It’s one of the oldest, best-known forms of cyberattack on the web: The distributed denial of service attack. The act of flooding a server or network with bogus traffic from a botnet until it’s brought to its knees. It’s not hard to see why, either - it’s tried-and-true, and incredibly easy to pull off, besides.
It’s also difficult to defend against, as criminals are constantly dreaming up new and creative ways to flood their target of choice - even businesses like Amazon, Google, and Microsoft have occasionally been knocked out.
It’s also increasingly rare for anyone to carry out a DDoS attack for its own sake. More often than not, they’re used as a smokescreen. They’re a distraction tactic designed to keep security professionals busy while the hackers zone in on their actual goal, whatever that may be - one bank in 2012 found that out the hard way, discovering too late that a DDoS masked a $900,000 digital heist.
Of course, defenses against DDoS attacks do exist. There are tools and scripts designed to filter out bad traffic. Cloud bursting handles the excess traffic by providing extra processing power. Critical systems are outfitted with extra bandwidth for the express purpose of DDoS mitigation.
The problem is that most of these defenses can be overcome simply through having a big enough botnet. And botnets are about to become much, much larger. See, one of the most prominent trends in recent months has been a surge of smart devices - connected TVs, fridges, blenders, and so on.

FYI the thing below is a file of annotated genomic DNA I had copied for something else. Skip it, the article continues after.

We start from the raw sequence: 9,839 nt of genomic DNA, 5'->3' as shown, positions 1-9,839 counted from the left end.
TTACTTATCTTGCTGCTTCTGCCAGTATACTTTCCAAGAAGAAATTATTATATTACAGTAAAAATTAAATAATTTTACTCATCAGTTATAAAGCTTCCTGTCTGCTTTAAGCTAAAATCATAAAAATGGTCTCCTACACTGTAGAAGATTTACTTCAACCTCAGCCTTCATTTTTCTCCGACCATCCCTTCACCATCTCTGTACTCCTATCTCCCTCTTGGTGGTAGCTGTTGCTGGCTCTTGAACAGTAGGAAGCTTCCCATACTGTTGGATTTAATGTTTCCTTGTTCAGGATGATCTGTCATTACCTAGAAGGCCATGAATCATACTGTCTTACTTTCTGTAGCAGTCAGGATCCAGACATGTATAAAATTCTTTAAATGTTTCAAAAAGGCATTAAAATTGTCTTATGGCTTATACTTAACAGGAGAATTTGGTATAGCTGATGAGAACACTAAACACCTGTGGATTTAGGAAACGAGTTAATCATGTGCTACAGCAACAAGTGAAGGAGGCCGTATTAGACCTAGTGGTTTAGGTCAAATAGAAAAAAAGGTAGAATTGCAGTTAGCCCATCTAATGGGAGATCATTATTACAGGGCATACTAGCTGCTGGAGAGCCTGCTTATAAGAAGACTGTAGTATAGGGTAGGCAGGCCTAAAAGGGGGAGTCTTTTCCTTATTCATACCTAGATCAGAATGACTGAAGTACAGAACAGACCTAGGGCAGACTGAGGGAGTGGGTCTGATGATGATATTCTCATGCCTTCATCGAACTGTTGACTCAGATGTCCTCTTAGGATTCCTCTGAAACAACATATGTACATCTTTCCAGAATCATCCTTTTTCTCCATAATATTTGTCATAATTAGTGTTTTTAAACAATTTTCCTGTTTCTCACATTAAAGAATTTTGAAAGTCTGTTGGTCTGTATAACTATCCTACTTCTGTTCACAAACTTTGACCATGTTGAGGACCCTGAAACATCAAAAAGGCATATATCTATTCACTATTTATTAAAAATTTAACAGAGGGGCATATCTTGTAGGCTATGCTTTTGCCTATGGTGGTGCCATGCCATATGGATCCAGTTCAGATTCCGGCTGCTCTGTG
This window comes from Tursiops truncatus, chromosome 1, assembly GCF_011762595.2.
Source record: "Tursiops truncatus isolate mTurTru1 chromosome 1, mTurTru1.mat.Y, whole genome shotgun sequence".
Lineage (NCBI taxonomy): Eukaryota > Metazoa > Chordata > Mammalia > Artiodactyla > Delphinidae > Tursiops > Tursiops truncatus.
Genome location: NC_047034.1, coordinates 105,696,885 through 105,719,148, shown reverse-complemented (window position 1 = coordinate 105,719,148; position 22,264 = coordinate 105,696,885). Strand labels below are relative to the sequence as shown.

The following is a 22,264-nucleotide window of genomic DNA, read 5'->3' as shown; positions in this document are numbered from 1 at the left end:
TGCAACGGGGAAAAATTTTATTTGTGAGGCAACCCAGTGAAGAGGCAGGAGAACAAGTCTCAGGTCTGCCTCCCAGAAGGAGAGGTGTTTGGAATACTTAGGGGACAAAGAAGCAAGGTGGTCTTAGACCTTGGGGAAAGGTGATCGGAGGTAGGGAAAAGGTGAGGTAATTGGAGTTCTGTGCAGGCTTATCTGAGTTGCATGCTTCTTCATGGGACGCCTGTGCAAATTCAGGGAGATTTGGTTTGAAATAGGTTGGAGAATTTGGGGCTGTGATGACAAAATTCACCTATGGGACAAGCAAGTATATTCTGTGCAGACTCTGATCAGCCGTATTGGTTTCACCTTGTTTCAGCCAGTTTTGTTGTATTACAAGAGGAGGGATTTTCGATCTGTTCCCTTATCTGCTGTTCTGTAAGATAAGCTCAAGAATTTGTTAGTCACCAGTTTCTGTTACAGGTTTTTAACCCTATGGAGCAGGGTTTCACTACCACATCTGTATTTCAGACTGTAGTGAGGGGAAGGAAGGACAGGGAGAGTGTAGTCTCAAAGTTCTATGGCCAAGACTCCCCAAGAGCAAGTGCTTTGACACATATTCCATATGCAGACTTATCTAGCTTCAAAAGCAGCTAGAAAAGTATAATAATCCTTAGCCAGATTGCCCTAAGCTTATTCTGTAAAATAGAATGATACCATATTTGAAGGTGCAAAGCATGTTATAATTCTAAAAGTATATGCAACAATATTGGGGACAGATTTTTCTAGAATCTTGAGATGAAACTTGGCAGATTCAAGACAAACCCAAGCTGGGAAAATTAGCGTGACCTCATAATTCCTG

Those devices are prime targets for hackers looking to enlarge and empower their botnets.
“Hackers are exploiting weak and default credentials on embedded devices to create botnets that are the source of DDoS attacks,” writes Corero’s Linda Musthaler. “As hundreds of millions of poorly secured Internet-enabled devices come online in the years ahead, we can expect to see malicious actors exploit this dramatically expanded threat surface to create unconventional botnets from which to launch attacks.”
These botnets, says Musthaler, portend an “ominous future” for the cybersecurity realm. What we’re about to see is a threat surface of unprecedented size, with connected systems all over the world ripe for the picking by malicious actors. And unfortunately, there’s very little we can do about it at this moment in time.
Industry groups, says Musthaler, are mercifully aware of this fact, and organizations such as the ISO are currently looking at updated existing security standards to account for the Internet of Things. It’s likely to be a while before these efforts bear fruit, though. In the meantime, the best advice I can give is that you shore up your defenses and make sure you’re prepared to protect yourself.